Tens of thousands of years of evolution have produced a remarkably hardy and resilient species—homo sapiens. And as difficult as the last two years have been and, for many, continue to be because of Covid-19, some people found some bright spots amid 24 months of nearly non-stop challenges, even during the first several months that were fraught with fear and uncertainty. In this article, we will explore the results of a study that shows how exceptionally resilient humans can be even amidst the enormous losses and challenges of the last two years.
Conducting the Survey
Launched in March 2020 at the outset of the pandemic in western Europe and the Americas by a team of researchers from Harvard and Stanford universities and the National Institutes of Health, the study sought to identify how the Covid-19 pandemic had impacted the lives of study participants. As reported by Geode Health, the study’s primary question that researchers sought to find answers to was “Although this is a challenging time, can you tell us about any positive effects or ‘silver linings’ you have experienced during this crisis?”
A total of 21 survey questions launched on three social media platforms assessed everything from race to age, gender to nationality, education to current location among the adult-aged participants, as well as feelings and attitudes to lives lived in the shadow of the pandemic. Completed in September 2020, over 4500 people participated, and ultimately about 3100 surveys responses were included in the analysis.
A few facts: The average age of the participants was 47.41 years, and a majority were women (71.5 percent) and white (59%). People from over 65 countries participated, most from the United States (82.8%), Guatemala with 2.8%, Canada at 2%, New Zealand with 1.7%, and the United Kingdom at 1.4%. Not included in the demographics is the education levels of participants.
The Silver Linings of Weathering the Pandemic
Through their surveys, researchers were able to identify nine “silver linings” that survey respondents felt resulted to them from enduring the pandemic.
1 – Greater amounts of quality time with loved ones
Forty-six percent of survey respondents cited this as the primary benefit they experienced from the pandemic. Comments submitted to verify this included notations on children helping more around the household, an increase in contact with family members who live far away, and couples spending more quality time together engaging in simple activities like going for more walks together.
2 – Life Slowed Down Considerably
Many respondents pointed out that with a slower pace in their lives, they were calmer and could accomplish different things without having to rush through them. Comments related to this silver lining include references to starting new, low-cost hobbies just for recreational purposes, getting closer to a god and becoming more spiritual, and taking time to reflect on self-care and a focus on health and wellness.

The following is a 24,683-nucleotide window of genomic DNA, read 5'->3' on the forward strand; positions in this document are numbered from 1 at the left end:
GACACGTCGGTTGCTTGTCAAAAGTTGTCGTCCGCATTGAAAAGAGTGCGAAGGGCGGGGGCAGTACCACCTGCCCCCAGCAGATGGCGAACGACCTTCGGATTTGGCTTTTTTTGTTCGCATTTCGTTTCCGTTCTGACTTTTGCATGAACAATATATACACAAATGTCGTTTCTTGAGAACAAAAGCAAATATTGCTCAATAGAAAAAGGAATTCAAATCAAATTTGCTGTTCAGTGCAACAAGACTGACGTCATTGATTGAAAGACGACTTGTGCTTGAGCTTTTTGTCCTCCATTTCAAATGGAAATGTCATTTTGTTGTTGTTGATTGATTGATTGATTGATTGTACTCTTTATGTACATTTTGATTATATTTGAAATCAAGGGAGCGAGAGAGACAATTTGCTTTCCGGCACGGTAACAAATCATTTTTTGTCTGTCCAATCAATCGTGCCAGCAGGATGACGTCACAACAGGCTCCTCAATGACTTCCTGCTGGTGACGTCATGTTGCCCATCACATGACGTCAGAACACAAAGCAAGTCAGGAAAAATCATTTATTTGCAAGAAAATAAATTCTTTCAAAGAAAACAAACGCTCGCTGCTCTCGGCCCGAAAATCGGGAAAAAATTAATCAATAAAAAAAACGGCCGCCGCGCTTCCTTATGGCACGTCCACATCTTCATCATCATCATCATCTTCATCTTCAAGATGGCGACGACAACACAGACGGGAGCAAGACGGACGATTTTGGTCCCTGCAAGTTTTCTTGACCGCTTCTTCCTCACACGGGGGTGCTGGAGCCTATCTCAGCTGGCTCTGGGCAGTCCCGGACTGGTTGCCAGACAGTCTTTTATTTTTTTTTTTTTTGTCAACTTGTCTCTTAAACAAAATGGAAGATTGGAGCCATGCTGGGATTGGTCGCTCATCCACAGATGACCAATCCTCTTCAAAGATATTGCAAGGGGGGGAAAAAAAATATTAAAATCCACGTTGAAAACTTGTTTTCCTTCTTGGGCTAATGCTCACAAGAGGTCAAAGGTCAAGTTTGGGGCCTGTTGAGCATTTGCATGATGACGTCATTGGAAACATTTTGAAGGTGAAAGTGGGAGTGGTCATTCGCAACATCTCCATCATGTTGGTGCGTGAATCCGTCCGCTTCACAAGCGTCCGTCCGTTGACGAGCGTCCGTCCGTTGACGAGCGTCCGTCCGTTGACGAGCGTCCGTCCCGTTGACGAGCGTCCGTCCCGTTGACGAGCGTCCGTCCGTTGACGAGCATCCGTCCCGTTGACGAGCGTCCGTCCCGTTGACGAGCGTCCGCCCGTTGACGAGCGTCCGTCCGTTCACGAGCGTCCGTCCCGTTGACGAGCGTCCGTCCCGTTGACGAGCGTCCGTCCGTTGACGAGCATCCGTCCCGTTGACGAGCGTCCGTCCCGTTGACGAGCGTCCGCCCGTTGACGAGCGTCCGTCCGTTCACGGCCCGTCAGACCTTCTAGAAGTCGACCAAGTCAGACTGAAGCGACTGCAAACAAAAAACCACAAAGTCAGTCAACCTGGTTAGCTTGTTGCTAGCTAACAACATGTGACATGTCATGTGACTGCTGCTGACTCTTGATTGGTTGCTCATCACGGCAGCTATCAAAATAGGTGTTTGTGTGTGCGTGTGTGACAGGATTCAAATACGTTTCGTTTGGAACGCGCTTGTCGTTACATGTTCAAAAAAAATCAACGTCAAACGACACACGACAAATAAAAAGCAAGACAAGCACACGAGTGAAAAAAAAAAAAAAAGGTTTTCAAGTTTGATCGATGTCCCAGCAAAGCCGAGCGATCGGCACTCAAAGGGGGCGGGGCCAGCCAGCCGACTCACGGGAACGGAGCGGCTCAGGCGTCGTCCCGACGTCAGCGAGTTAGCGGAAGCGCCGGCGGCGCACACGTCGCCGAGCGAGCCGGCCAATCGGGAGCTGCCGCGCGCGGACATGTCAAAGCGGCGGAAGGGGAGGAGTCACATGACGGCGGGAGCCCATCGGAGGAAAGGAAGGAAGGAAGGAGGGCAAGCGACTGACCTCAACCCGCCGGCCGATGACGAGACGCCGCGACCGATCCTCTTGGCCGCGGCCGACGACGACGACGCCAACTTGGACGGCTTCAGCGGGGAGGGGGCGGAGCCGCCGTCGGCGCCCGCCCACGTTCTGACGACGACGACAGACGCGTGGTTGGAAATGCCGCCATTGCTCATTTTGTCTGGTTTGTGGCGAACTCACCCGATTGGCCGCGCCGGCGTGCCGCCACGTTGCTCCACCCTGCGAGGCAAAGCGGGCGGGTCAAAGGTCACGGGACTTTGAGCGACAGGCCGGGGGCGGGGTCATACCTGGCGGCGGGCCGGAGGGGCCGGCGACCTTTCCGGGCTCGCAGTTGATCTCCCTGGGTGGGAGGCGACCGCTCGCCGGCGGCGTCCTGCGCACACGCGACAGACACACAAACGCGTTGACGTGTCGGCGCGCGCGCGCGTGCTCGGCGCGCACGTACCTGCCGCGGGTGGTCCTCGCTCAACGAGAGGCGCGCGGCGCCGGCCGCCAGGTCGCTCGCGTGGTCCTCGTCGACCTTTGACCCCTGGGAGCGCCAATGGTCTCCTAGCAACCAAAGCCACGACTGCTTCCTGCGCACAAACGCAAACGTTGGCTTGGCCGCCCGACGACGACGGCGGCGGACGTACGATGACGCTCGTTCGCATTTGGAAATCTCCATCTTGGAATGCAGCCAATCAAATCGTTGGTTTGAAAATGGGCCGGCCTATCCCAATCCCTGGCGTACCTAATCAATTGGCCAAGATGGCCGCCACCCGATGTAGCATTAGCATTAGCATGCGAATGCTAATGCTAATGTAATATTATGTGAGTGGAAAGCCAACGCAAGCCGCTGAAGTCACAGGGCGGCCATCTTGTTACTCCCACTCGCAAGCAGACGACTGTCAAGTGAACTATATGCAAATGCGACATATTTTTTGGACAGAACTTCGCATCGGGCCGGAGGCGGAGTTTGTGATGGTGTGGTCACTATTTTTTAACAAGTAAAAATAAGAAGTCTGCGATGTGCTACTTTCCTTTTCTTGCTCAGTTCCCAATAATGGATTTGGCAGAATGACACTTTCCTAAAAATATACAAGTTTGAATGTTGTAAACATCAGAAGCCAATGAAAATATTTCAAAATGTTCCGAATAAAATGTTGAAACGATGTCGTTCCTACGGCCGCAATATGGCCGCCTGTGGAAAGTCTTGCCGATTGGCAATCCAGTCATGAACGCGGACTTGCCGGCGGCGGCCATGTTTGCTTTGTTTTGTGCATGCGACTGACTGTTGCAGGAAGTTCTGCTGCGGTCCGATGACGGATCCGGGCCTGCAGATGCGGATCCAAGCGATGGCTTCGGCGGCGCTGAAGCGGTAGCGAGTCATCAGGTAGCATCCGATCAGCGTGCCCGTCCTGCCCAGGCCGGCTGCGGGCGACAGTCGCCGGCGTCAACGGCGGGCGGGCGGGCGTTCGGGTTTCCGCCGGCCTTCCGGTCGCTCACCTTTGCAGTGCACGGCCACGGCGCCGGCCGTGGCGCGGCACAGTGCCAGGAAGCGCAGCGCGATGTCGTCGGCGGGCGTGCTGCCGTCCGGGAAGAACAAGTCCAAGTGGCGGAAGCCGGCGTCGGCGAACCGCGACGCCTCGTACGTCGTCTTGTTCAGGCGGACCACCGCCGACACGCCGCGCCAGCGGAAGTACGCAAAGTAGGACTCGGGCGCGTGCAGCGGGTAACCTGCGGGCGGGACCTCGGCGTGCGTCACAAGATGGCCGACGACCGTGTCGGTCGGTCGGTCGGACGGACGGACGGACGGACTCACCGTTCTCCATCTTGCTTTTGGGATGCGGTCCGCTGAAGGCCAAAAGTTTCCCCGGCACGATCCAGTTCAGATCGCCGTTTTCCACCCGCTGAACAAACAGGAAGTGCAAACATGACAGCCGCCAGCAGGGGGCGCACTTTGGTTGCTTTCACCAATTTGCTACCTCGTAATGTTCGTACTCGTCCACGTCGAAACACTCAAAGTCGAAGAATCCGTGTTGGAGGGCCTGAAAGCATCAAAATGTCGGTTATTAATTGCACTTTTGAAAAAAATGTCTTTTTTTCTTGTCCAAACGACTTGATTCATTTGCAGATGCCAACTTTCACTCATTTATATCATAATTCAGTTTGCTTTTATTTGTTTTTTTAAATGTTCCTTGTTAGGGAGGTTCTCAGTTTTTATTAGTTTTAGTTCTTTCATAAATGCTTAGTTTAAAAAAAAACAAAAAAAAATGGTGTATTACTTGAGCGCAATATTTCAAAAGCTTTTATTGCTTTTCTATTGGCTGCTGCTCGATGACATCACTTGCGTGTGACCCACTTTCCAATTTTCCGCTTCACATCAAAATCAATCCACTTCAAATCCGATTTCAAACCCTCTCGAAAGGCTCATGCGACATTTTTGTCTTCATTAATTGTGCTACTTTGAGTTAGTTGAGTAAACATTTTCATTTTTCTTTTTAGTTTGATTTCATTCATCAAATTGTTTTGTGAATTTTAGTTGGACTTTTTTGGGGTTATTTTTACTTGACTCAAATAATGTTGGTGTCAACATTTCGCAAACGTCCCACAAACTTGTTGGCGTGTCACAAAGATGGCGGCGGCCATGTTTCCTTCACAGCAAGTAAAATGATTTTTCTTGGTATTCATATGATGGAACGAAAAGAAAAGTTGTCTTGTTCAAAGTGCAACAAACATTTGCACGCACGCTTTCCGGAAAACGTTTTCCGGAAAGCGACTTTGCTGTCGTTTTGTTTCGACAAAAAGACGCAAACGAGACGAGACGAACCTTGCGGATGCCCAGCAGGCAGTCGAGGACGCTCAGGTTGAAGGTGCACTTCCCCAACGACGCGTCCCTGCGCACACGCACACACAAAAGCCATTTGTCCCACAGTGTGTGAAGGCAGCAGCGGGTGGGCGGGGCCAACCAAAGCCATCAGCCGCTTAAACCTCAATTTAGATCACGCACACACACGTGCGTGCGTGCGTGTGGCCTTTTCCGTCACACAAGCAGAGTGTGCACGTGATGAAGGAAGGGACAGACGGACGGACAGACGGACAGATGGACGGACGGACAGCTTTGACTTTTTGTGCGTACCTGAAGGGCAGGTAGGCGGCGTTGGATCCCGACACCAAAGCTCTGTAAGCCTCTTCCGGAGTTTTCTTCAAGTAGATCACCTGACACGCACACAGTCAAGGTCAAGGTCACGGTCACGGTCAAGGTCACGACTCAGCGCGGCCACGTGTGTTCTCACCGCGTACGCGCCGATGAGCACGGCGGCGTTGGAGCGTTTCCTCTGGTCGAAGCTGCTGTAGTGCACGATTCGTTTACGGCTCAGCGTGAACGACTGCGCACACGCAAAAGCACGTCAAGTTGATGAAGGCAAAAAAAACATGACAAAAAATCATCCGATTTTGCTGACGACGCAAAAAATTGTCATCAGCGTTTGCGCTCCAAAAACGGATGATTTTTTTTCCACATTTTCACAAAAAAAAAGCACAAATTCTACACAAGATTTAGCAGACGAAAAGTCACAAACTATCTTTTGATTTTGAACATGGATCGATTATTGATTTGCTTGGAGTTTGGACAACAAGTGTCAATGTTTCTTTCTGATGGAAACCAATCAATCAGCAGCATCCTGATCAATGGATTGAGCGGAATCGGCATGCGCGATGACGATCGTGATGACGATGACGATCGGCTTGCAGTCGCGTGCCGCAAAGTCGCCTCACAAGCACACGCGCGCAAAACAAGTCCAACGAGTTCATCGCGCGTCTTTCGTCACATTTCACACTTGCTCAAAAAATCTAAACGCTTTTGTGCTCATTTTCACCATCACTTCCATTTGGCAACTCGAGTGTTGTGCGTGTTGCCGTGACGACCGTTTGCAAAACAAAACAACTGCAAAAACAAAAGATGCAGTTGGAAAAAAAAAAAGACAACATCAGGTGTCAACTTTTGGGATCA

3 – A Better Sense of Community
An interesting observation to come out of the survey was that participants marveled at how people came together to help one another, and not necessarily at the local level. Many individuals who participated in the study were deeply touched and impressed with how communities stood together across the globe during the pandemic crisis.
Six additional themes stood out for many of the respondents. They included a greater sense of gratitude for what respondents had in their lives; how technology benefitted them; that working from home was a positive; a sense of improved health and health literacy; a belief that the pandemic and concomitant social justice movements would inspire greater social awareness and change; and the belief that pollution was diminished and air quality improved.
The authors of the survey state, “Reflecting on silver linings may help people better recognize the external protective factors in their lives – such as having strong relationships with family or friends – or their own internal protective factors – such as having dispositional mindfulness or practicing gratitude.”
They went on to say that the process of identifying benefits “may be helpful because it helps orient people to the presence of protective factors in their lives.” The researchers define the protective factors as, “skills, strengths, or resources that can help them deal more effectively with stressful events that serve as psychological buffers that protect individuals from the potential harms of adverse situations.”
A silver lining is something that has positively affected one’s life as a result of a stressful or traumatic event. The COVID-19 pandemic is certainly one of those types of events.
Surprisingly and hopefully, humans found ways to adapt and find those silver linings as the pandemic took hold. Though the mental health of millions of people was certainly dreadfully impacted by the pandemic, the lock downs, loved ones’ or their own illnesses, and through loss of beloved relatives, friends, even of the pleasure of the workplace, a survey like this demonstrates that even as we endure, humans tend to look inwards and turn to those people we value in our lives for support and sustenance. We can be open about our suffering and pain and find the support and help that we need.
As so many people continue to pick up the pieces from this worldwide traumatic event, regularly assessing our own and loved ones’ mental and emotional health is an essential element of moving ahead. Knowing that people are there to support us sustains us all through life’s large and small challenges.